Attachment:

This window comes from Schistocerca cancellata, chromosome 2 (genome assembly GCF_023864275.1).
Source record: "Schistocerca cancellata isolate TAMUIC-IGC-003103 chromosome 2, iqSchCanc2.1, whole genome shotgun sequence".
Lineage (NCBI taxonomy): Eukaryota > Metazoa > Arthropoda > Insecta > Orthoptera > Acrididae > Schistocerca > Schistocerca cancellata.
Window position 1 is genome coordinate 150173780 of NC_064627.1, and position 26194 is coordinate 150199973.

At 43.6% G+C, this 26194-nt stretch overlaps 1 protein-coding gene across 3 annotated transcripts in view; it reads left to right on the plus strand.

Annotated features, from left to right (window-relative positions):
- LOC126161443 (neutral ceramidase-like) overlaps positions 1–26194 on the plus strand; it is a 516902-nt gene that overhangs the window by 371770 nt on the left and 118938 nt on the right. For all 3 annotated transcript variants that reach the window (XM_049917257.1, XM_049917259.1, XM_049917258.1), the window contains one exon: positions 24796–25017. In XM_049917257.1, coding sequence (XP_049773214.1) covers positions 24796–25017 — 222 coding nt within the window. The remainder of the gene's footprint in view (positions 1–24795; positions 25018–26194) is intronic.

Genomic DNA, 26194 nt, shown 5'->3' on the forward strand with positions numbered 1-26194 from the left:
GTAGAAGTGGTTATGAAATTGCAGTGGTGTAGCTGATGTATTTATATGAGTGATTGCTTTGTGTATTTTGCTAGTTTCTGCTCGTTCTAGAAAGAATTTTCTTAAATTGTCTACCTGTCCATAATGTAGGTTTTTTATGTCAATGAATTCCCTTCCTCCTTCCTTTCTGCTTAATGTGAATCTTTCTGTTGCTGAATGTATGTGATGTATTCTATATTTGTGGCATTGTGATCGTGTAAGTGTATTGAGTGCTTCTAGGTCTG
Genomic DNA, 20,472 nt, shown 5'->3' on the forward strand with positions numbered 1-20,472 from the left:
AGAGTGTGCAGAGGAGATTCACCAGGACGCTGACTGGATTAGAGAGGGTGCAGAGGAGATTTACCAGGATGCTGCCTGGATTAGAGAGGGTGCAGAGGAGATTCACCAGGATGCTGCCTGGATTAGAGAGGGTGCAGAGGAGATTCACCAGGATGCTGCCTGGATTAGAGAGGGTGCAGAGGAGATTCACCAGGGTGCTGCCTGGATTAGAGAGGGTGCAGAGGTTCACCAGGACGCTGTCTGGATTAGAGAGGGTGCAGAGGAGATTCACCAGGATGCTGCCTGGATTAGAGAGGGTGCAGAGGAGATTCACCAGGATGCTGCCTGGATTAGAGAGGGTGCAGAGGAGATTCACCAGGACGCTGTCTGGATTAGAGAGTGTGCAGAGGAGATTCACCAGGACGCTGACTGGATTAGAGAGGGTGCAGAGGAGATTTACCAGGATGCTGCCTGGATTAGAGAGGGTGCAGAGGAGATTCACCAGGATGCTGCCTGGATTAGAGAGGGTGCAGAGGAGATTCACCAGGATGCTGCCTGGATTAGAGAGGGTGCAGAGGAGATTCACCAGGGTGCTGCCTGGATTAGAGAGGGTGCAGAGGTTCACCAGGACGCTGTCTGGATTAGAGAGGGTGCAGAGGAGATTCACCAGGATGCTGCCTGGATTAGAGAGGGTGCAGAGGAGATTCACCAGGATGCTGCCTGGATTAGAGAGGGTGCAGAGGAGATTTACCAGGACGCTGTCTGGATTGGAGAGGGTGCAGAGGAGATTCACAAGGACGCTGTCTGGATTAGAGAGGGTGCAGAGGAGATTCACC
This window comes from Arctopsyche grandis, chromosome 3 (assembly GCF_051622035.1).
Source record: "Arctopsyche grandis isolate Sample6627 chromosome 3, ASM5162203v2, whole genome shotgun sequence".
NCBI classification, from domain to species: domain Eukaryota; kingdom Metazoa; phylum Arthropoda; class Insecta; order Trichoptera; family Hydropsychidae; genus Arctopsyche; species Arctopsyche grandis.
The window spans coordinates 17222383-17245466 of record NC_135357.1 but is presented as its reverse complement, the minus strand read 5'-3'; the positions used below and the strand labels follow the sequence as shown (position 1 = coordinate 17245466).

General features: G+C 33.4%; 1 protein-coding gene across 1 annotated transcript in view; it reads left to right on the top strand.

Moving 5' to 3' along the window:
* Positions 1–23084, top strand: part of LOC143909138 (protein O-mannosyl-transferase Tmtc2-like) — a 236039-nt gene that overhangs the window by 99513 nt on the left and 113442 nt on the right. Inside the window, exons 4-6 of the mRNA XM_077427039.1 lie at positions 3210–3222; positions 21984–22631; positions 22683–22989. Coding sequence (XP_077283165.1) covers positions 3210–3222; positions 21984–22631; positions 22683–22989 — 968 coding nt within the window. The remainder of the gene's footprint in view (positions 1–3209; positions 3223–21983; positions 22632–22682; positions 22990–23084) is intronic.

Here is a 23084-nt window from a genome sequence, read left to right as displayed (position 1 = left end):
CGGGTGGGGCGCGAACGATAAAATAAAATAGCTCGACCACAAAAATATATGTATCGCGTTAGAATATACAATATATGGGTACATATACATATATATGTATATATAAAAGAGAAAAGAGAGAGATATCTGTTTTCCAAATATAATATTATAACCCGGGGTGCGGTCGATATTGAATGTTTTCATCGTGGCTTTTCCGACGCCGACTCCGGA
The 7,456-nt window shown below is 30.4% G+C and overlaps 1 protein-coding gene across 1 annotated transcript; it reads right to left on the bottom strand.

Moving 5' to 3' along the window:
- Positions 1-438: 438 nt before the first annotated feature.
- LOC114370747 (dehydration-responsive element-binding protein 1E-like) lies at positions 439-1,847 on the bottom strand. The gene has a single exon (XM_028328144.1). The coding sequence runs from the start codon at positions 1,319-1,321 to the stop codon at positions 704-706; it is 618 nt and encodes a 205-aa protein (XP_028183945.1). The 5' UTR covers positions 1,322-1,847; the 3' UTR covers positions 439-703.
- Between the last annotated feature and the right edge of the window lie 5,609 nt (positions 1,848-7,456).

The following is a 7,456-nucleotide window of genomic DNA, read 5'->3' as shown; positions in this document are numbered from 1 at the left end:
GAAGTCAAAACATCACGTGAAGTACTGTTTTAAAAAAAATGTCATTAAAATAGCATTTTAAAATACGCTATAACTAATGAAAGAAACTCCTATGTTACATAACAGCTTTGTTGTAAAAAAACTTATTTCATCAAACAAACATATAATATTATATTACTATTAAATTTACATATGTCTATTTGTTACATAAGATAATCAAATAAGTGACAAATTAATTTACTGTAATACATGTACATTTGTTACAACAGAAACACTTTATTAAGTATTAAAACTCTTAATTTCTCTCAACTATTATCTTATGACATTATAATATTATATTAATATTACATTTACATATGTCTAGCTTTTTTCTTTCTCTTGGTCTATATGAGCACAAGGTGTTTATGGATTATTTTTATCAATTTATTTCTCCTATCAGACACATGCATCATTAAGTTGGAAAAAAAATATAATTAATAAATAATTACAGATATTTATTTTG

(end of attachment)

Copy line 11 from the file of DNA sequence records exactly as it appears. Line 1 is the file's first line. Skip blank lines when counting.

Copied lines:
AGAGTGTGCAGAGGAGATTCACCAGGACGCTGACTGGATTAGAGAGGGTGCAGAGGAGATTTACCAGGATGCTGCCTGGATTAGAGAGGGTGCAGAGGAGATTCACCAGGATGCTGCCTGGATTAGAGAGGGTGCAGAGGAGATTCACCAGGATGCTGCCTGGATTAGAGAGGGTGCAGAGGAGATTCACCAGGGTGCTGCCTGGATTAGAGAGGGTGCAGAGGTTCACCAGGACGCTGTCTGGATTAGAGAGGGTGCAGAGGAGATTCACCAGGATGCTGCCTGGATTAGAGAGGGTGCAGAGGAGATTCACCAGGATGCTGCCTGGATTAGAGAGGGTGCAGAGGAGATTCACCAGGACGCTGTCTGGATTAGAGAGTGTGCAGAGGAGATTCACCAGGACGCTGACTGGATTAGAGAGGGTGCAGAGGAGATTTACCAGGATGCTGCCTGGATTAGAGAGGGTGCAGAGGAGATTCACCAGGATGCTGCCTGGATTAGAGAGGGTGCAGAGGAGATTCACCAGGATGCTGCCTGGATTAGAGAGGGTGCAGAGGAGATTCACCAGGGTGCTGCCTGGATTAGAGAGGGTGCAGAGGTTCACCAGGACGCTGTCTGGATTAGAGAGGGTGCAGAGGAGATTCACCAGGATGCTGCCTGGATTAGAGAGGGTGCAGAGGAGATTCACCAGGATGCTGCCTGGATTAGAGAGGGTGCAGAGGAGATTTACCAGGACGCTGTCTGGATTGGAGAGGGTGCAGAGGAGATTCACAAGGACGCTGTCTGGATTAGAGAGGGTGCAGAGGAGATTCACC